Guidelines on Sudden Unexpected Death in Epilepsy Released

The incidence of SUDEP in children is roughly 1 in 4,500 every year and for adults roughly 1 in 1,000 every year
The incidence of SUDEP in children is roughly 1 in 4,500 every year and for adults roughly 1 in 1,000 every year

The American Academy of Neurology (AAN) and the American Epilepsy Society have developed guidelines for educating clinicians about sudden unexpected death in epilepsy (SUDEP).

The researchers reached conclusions by consensus after conducting a systematic review of all available evidence. Based on 12 Class I studies they found that the incidence of SUDEP in children was roughly 1 in 4,500 (0.22/1,000 patient-years; 95% CI: 0.16–0.31) every year, with the evidence deemed moderate. For adults, the incidence was found to be roughly 1 in every 1,000 each year (1.2/1,000 patient-years; 95% CI: 0.64–2.32; low confidence in evidence).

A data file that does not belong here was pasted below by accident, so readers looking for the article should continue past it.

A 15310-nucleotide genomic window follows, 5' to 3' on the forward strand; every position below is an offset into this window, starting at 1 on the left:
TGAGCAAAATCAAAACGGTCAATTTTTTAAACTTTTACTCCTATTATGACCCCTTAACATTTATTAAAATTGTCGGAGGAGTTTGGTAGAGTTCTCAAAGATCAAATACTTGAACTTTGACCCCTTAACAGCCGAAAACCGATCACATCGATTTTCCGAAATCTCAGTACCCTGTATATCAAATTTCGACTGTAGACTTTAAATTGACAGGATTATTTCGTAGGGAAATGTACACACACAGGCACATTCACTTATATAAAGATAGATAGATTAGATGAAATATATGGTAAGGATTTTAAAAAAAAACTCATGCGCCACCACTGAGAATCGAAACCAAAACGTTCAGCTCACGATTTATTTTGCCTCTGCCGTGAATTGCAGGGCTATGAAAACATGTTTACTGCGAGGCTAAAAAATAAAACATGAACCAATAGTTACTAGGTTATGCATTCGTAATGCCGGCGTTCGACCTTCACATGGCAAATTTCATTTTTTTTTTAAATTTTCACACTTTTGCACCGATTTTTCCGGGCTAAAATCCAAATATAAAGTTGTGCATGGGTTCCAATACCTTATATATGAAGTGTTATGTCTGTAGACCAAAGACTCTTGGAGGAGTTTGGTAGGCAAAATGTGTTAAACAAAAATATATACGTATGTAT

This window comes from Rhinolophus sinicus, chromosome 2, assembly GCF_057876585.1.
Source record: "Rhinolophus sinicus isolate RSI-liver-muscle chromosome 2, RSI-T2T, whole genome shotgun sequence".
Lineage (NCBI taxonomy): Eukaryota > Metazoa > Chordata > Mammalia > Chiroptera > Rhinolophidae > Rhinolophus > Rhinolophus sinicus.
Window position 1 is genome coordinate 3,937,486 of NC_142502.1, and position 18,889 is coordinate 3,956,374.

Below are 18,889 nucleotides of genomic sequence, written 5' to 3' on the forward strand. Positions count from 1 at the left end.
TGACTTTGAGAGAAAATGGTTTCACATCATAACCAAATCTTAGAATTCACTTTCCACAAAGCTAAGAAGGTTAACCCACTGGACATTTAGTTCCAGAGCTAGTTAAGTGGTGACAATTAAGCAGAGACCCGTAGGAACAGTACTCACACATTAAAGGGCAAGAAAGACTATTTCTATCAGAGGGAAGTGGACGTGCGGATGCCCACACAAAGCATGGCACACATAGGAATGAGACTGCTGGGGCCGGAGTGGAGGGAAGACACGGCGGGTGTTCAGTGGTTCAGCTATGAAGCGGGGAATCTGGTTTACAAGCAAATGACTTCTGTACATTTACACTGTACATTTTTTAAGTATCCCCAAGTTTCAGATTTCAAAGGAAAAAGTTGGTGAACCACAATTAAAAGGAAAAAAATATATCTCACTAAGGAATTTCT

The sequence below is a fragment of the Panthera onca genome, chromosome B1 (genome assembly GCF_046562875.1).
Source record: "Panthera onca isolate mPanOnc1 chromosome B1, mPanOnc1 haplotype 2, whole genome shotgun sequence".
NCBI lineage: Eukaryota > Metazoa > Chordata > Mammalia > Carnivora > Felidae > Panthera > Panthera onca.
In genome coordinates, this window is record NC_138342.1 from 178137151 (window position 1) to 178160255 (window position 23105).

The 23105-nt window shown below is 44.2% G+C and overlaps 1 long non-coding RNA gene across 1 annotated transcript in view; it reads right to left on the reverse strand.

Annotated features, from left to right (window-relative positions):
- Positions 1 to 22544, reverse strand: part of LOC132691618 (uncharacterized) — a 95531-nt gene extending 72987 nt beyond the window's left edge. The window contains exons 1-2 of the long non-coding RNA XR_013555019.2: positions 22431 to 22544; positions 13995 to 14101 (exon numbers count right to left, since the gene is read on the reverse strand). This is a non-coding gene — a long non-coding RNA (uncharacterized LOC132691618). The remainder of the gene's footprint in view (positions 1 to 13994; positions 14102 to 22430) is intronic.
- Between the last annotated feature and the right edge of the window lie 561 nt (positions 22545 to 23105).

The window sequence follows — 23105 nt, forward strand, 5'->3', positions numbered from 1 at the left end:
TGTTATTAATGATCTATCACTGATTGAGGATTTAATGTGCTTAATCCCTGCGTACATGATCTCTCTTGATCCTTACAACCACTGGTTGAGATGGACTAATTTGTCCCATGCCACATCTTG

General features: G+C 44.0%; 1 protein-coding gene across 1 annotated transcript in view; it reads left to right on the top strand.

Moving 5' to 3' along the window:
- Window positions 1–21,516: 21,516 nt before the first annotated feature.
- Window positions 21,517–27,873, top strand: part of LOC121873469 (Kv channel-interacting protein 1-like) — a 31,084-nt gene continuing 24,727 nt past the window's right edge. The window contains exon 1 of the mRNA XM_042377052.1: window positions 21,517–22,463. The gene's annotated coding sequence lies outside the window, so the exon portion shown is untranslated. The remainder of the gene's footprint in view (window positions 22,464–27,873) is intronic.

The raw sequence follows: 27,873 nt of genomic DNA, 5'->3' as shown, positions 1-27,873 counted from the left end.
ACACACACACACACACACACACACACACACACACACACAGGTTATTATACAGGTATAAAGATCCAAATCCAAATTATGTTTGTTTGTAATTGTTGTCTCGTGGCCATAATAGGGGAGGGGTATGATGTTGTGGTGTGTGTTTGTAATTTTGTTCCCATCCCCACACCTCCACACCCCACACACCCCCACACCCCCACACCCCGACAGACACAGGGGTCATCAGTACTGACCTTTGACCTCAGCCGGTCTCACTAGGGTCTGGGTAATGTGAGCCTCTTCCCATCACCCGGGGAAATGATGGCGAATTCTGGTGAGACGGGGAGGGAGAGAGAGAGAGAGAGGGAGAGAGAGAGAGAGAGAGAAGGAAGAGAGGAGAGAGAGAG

The greatest risk factor for SUDEP was found to be generalized tonic-clonic seizures (GTCS), with a higher frequency of these types of seizures correlating to an increased risk of death.  Those who suffer frequent tonic-clonic seizures ( three or more/year) are 15 times more likely to die suddenly than those who do not have them as often. 

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Given their findings, the authors recommend that clinicians with epileptic patients communicate these risks, however small, to patients and young children's parents and guardians. Patients and guardians should also be made aware that reducing GTCS incidence strongly decreases SUDEP risk. They recommend that clinicians continue to work on reducing seizure frequency by actively managing treatment regimens.

“This guideline makes the conversation much easier with information that may motivate people to take their medications on time, to never skip taking their medications and to learn and manage their seizure triggers so they can work toward reducing seizures,” said Cynthia Harden, MD, co-author of the new guideline and member of AAN. “People who follow their medication schedule or pursue other treatments such as surgery may be more likely to become seizure free.”

For more information visit Neurology.org.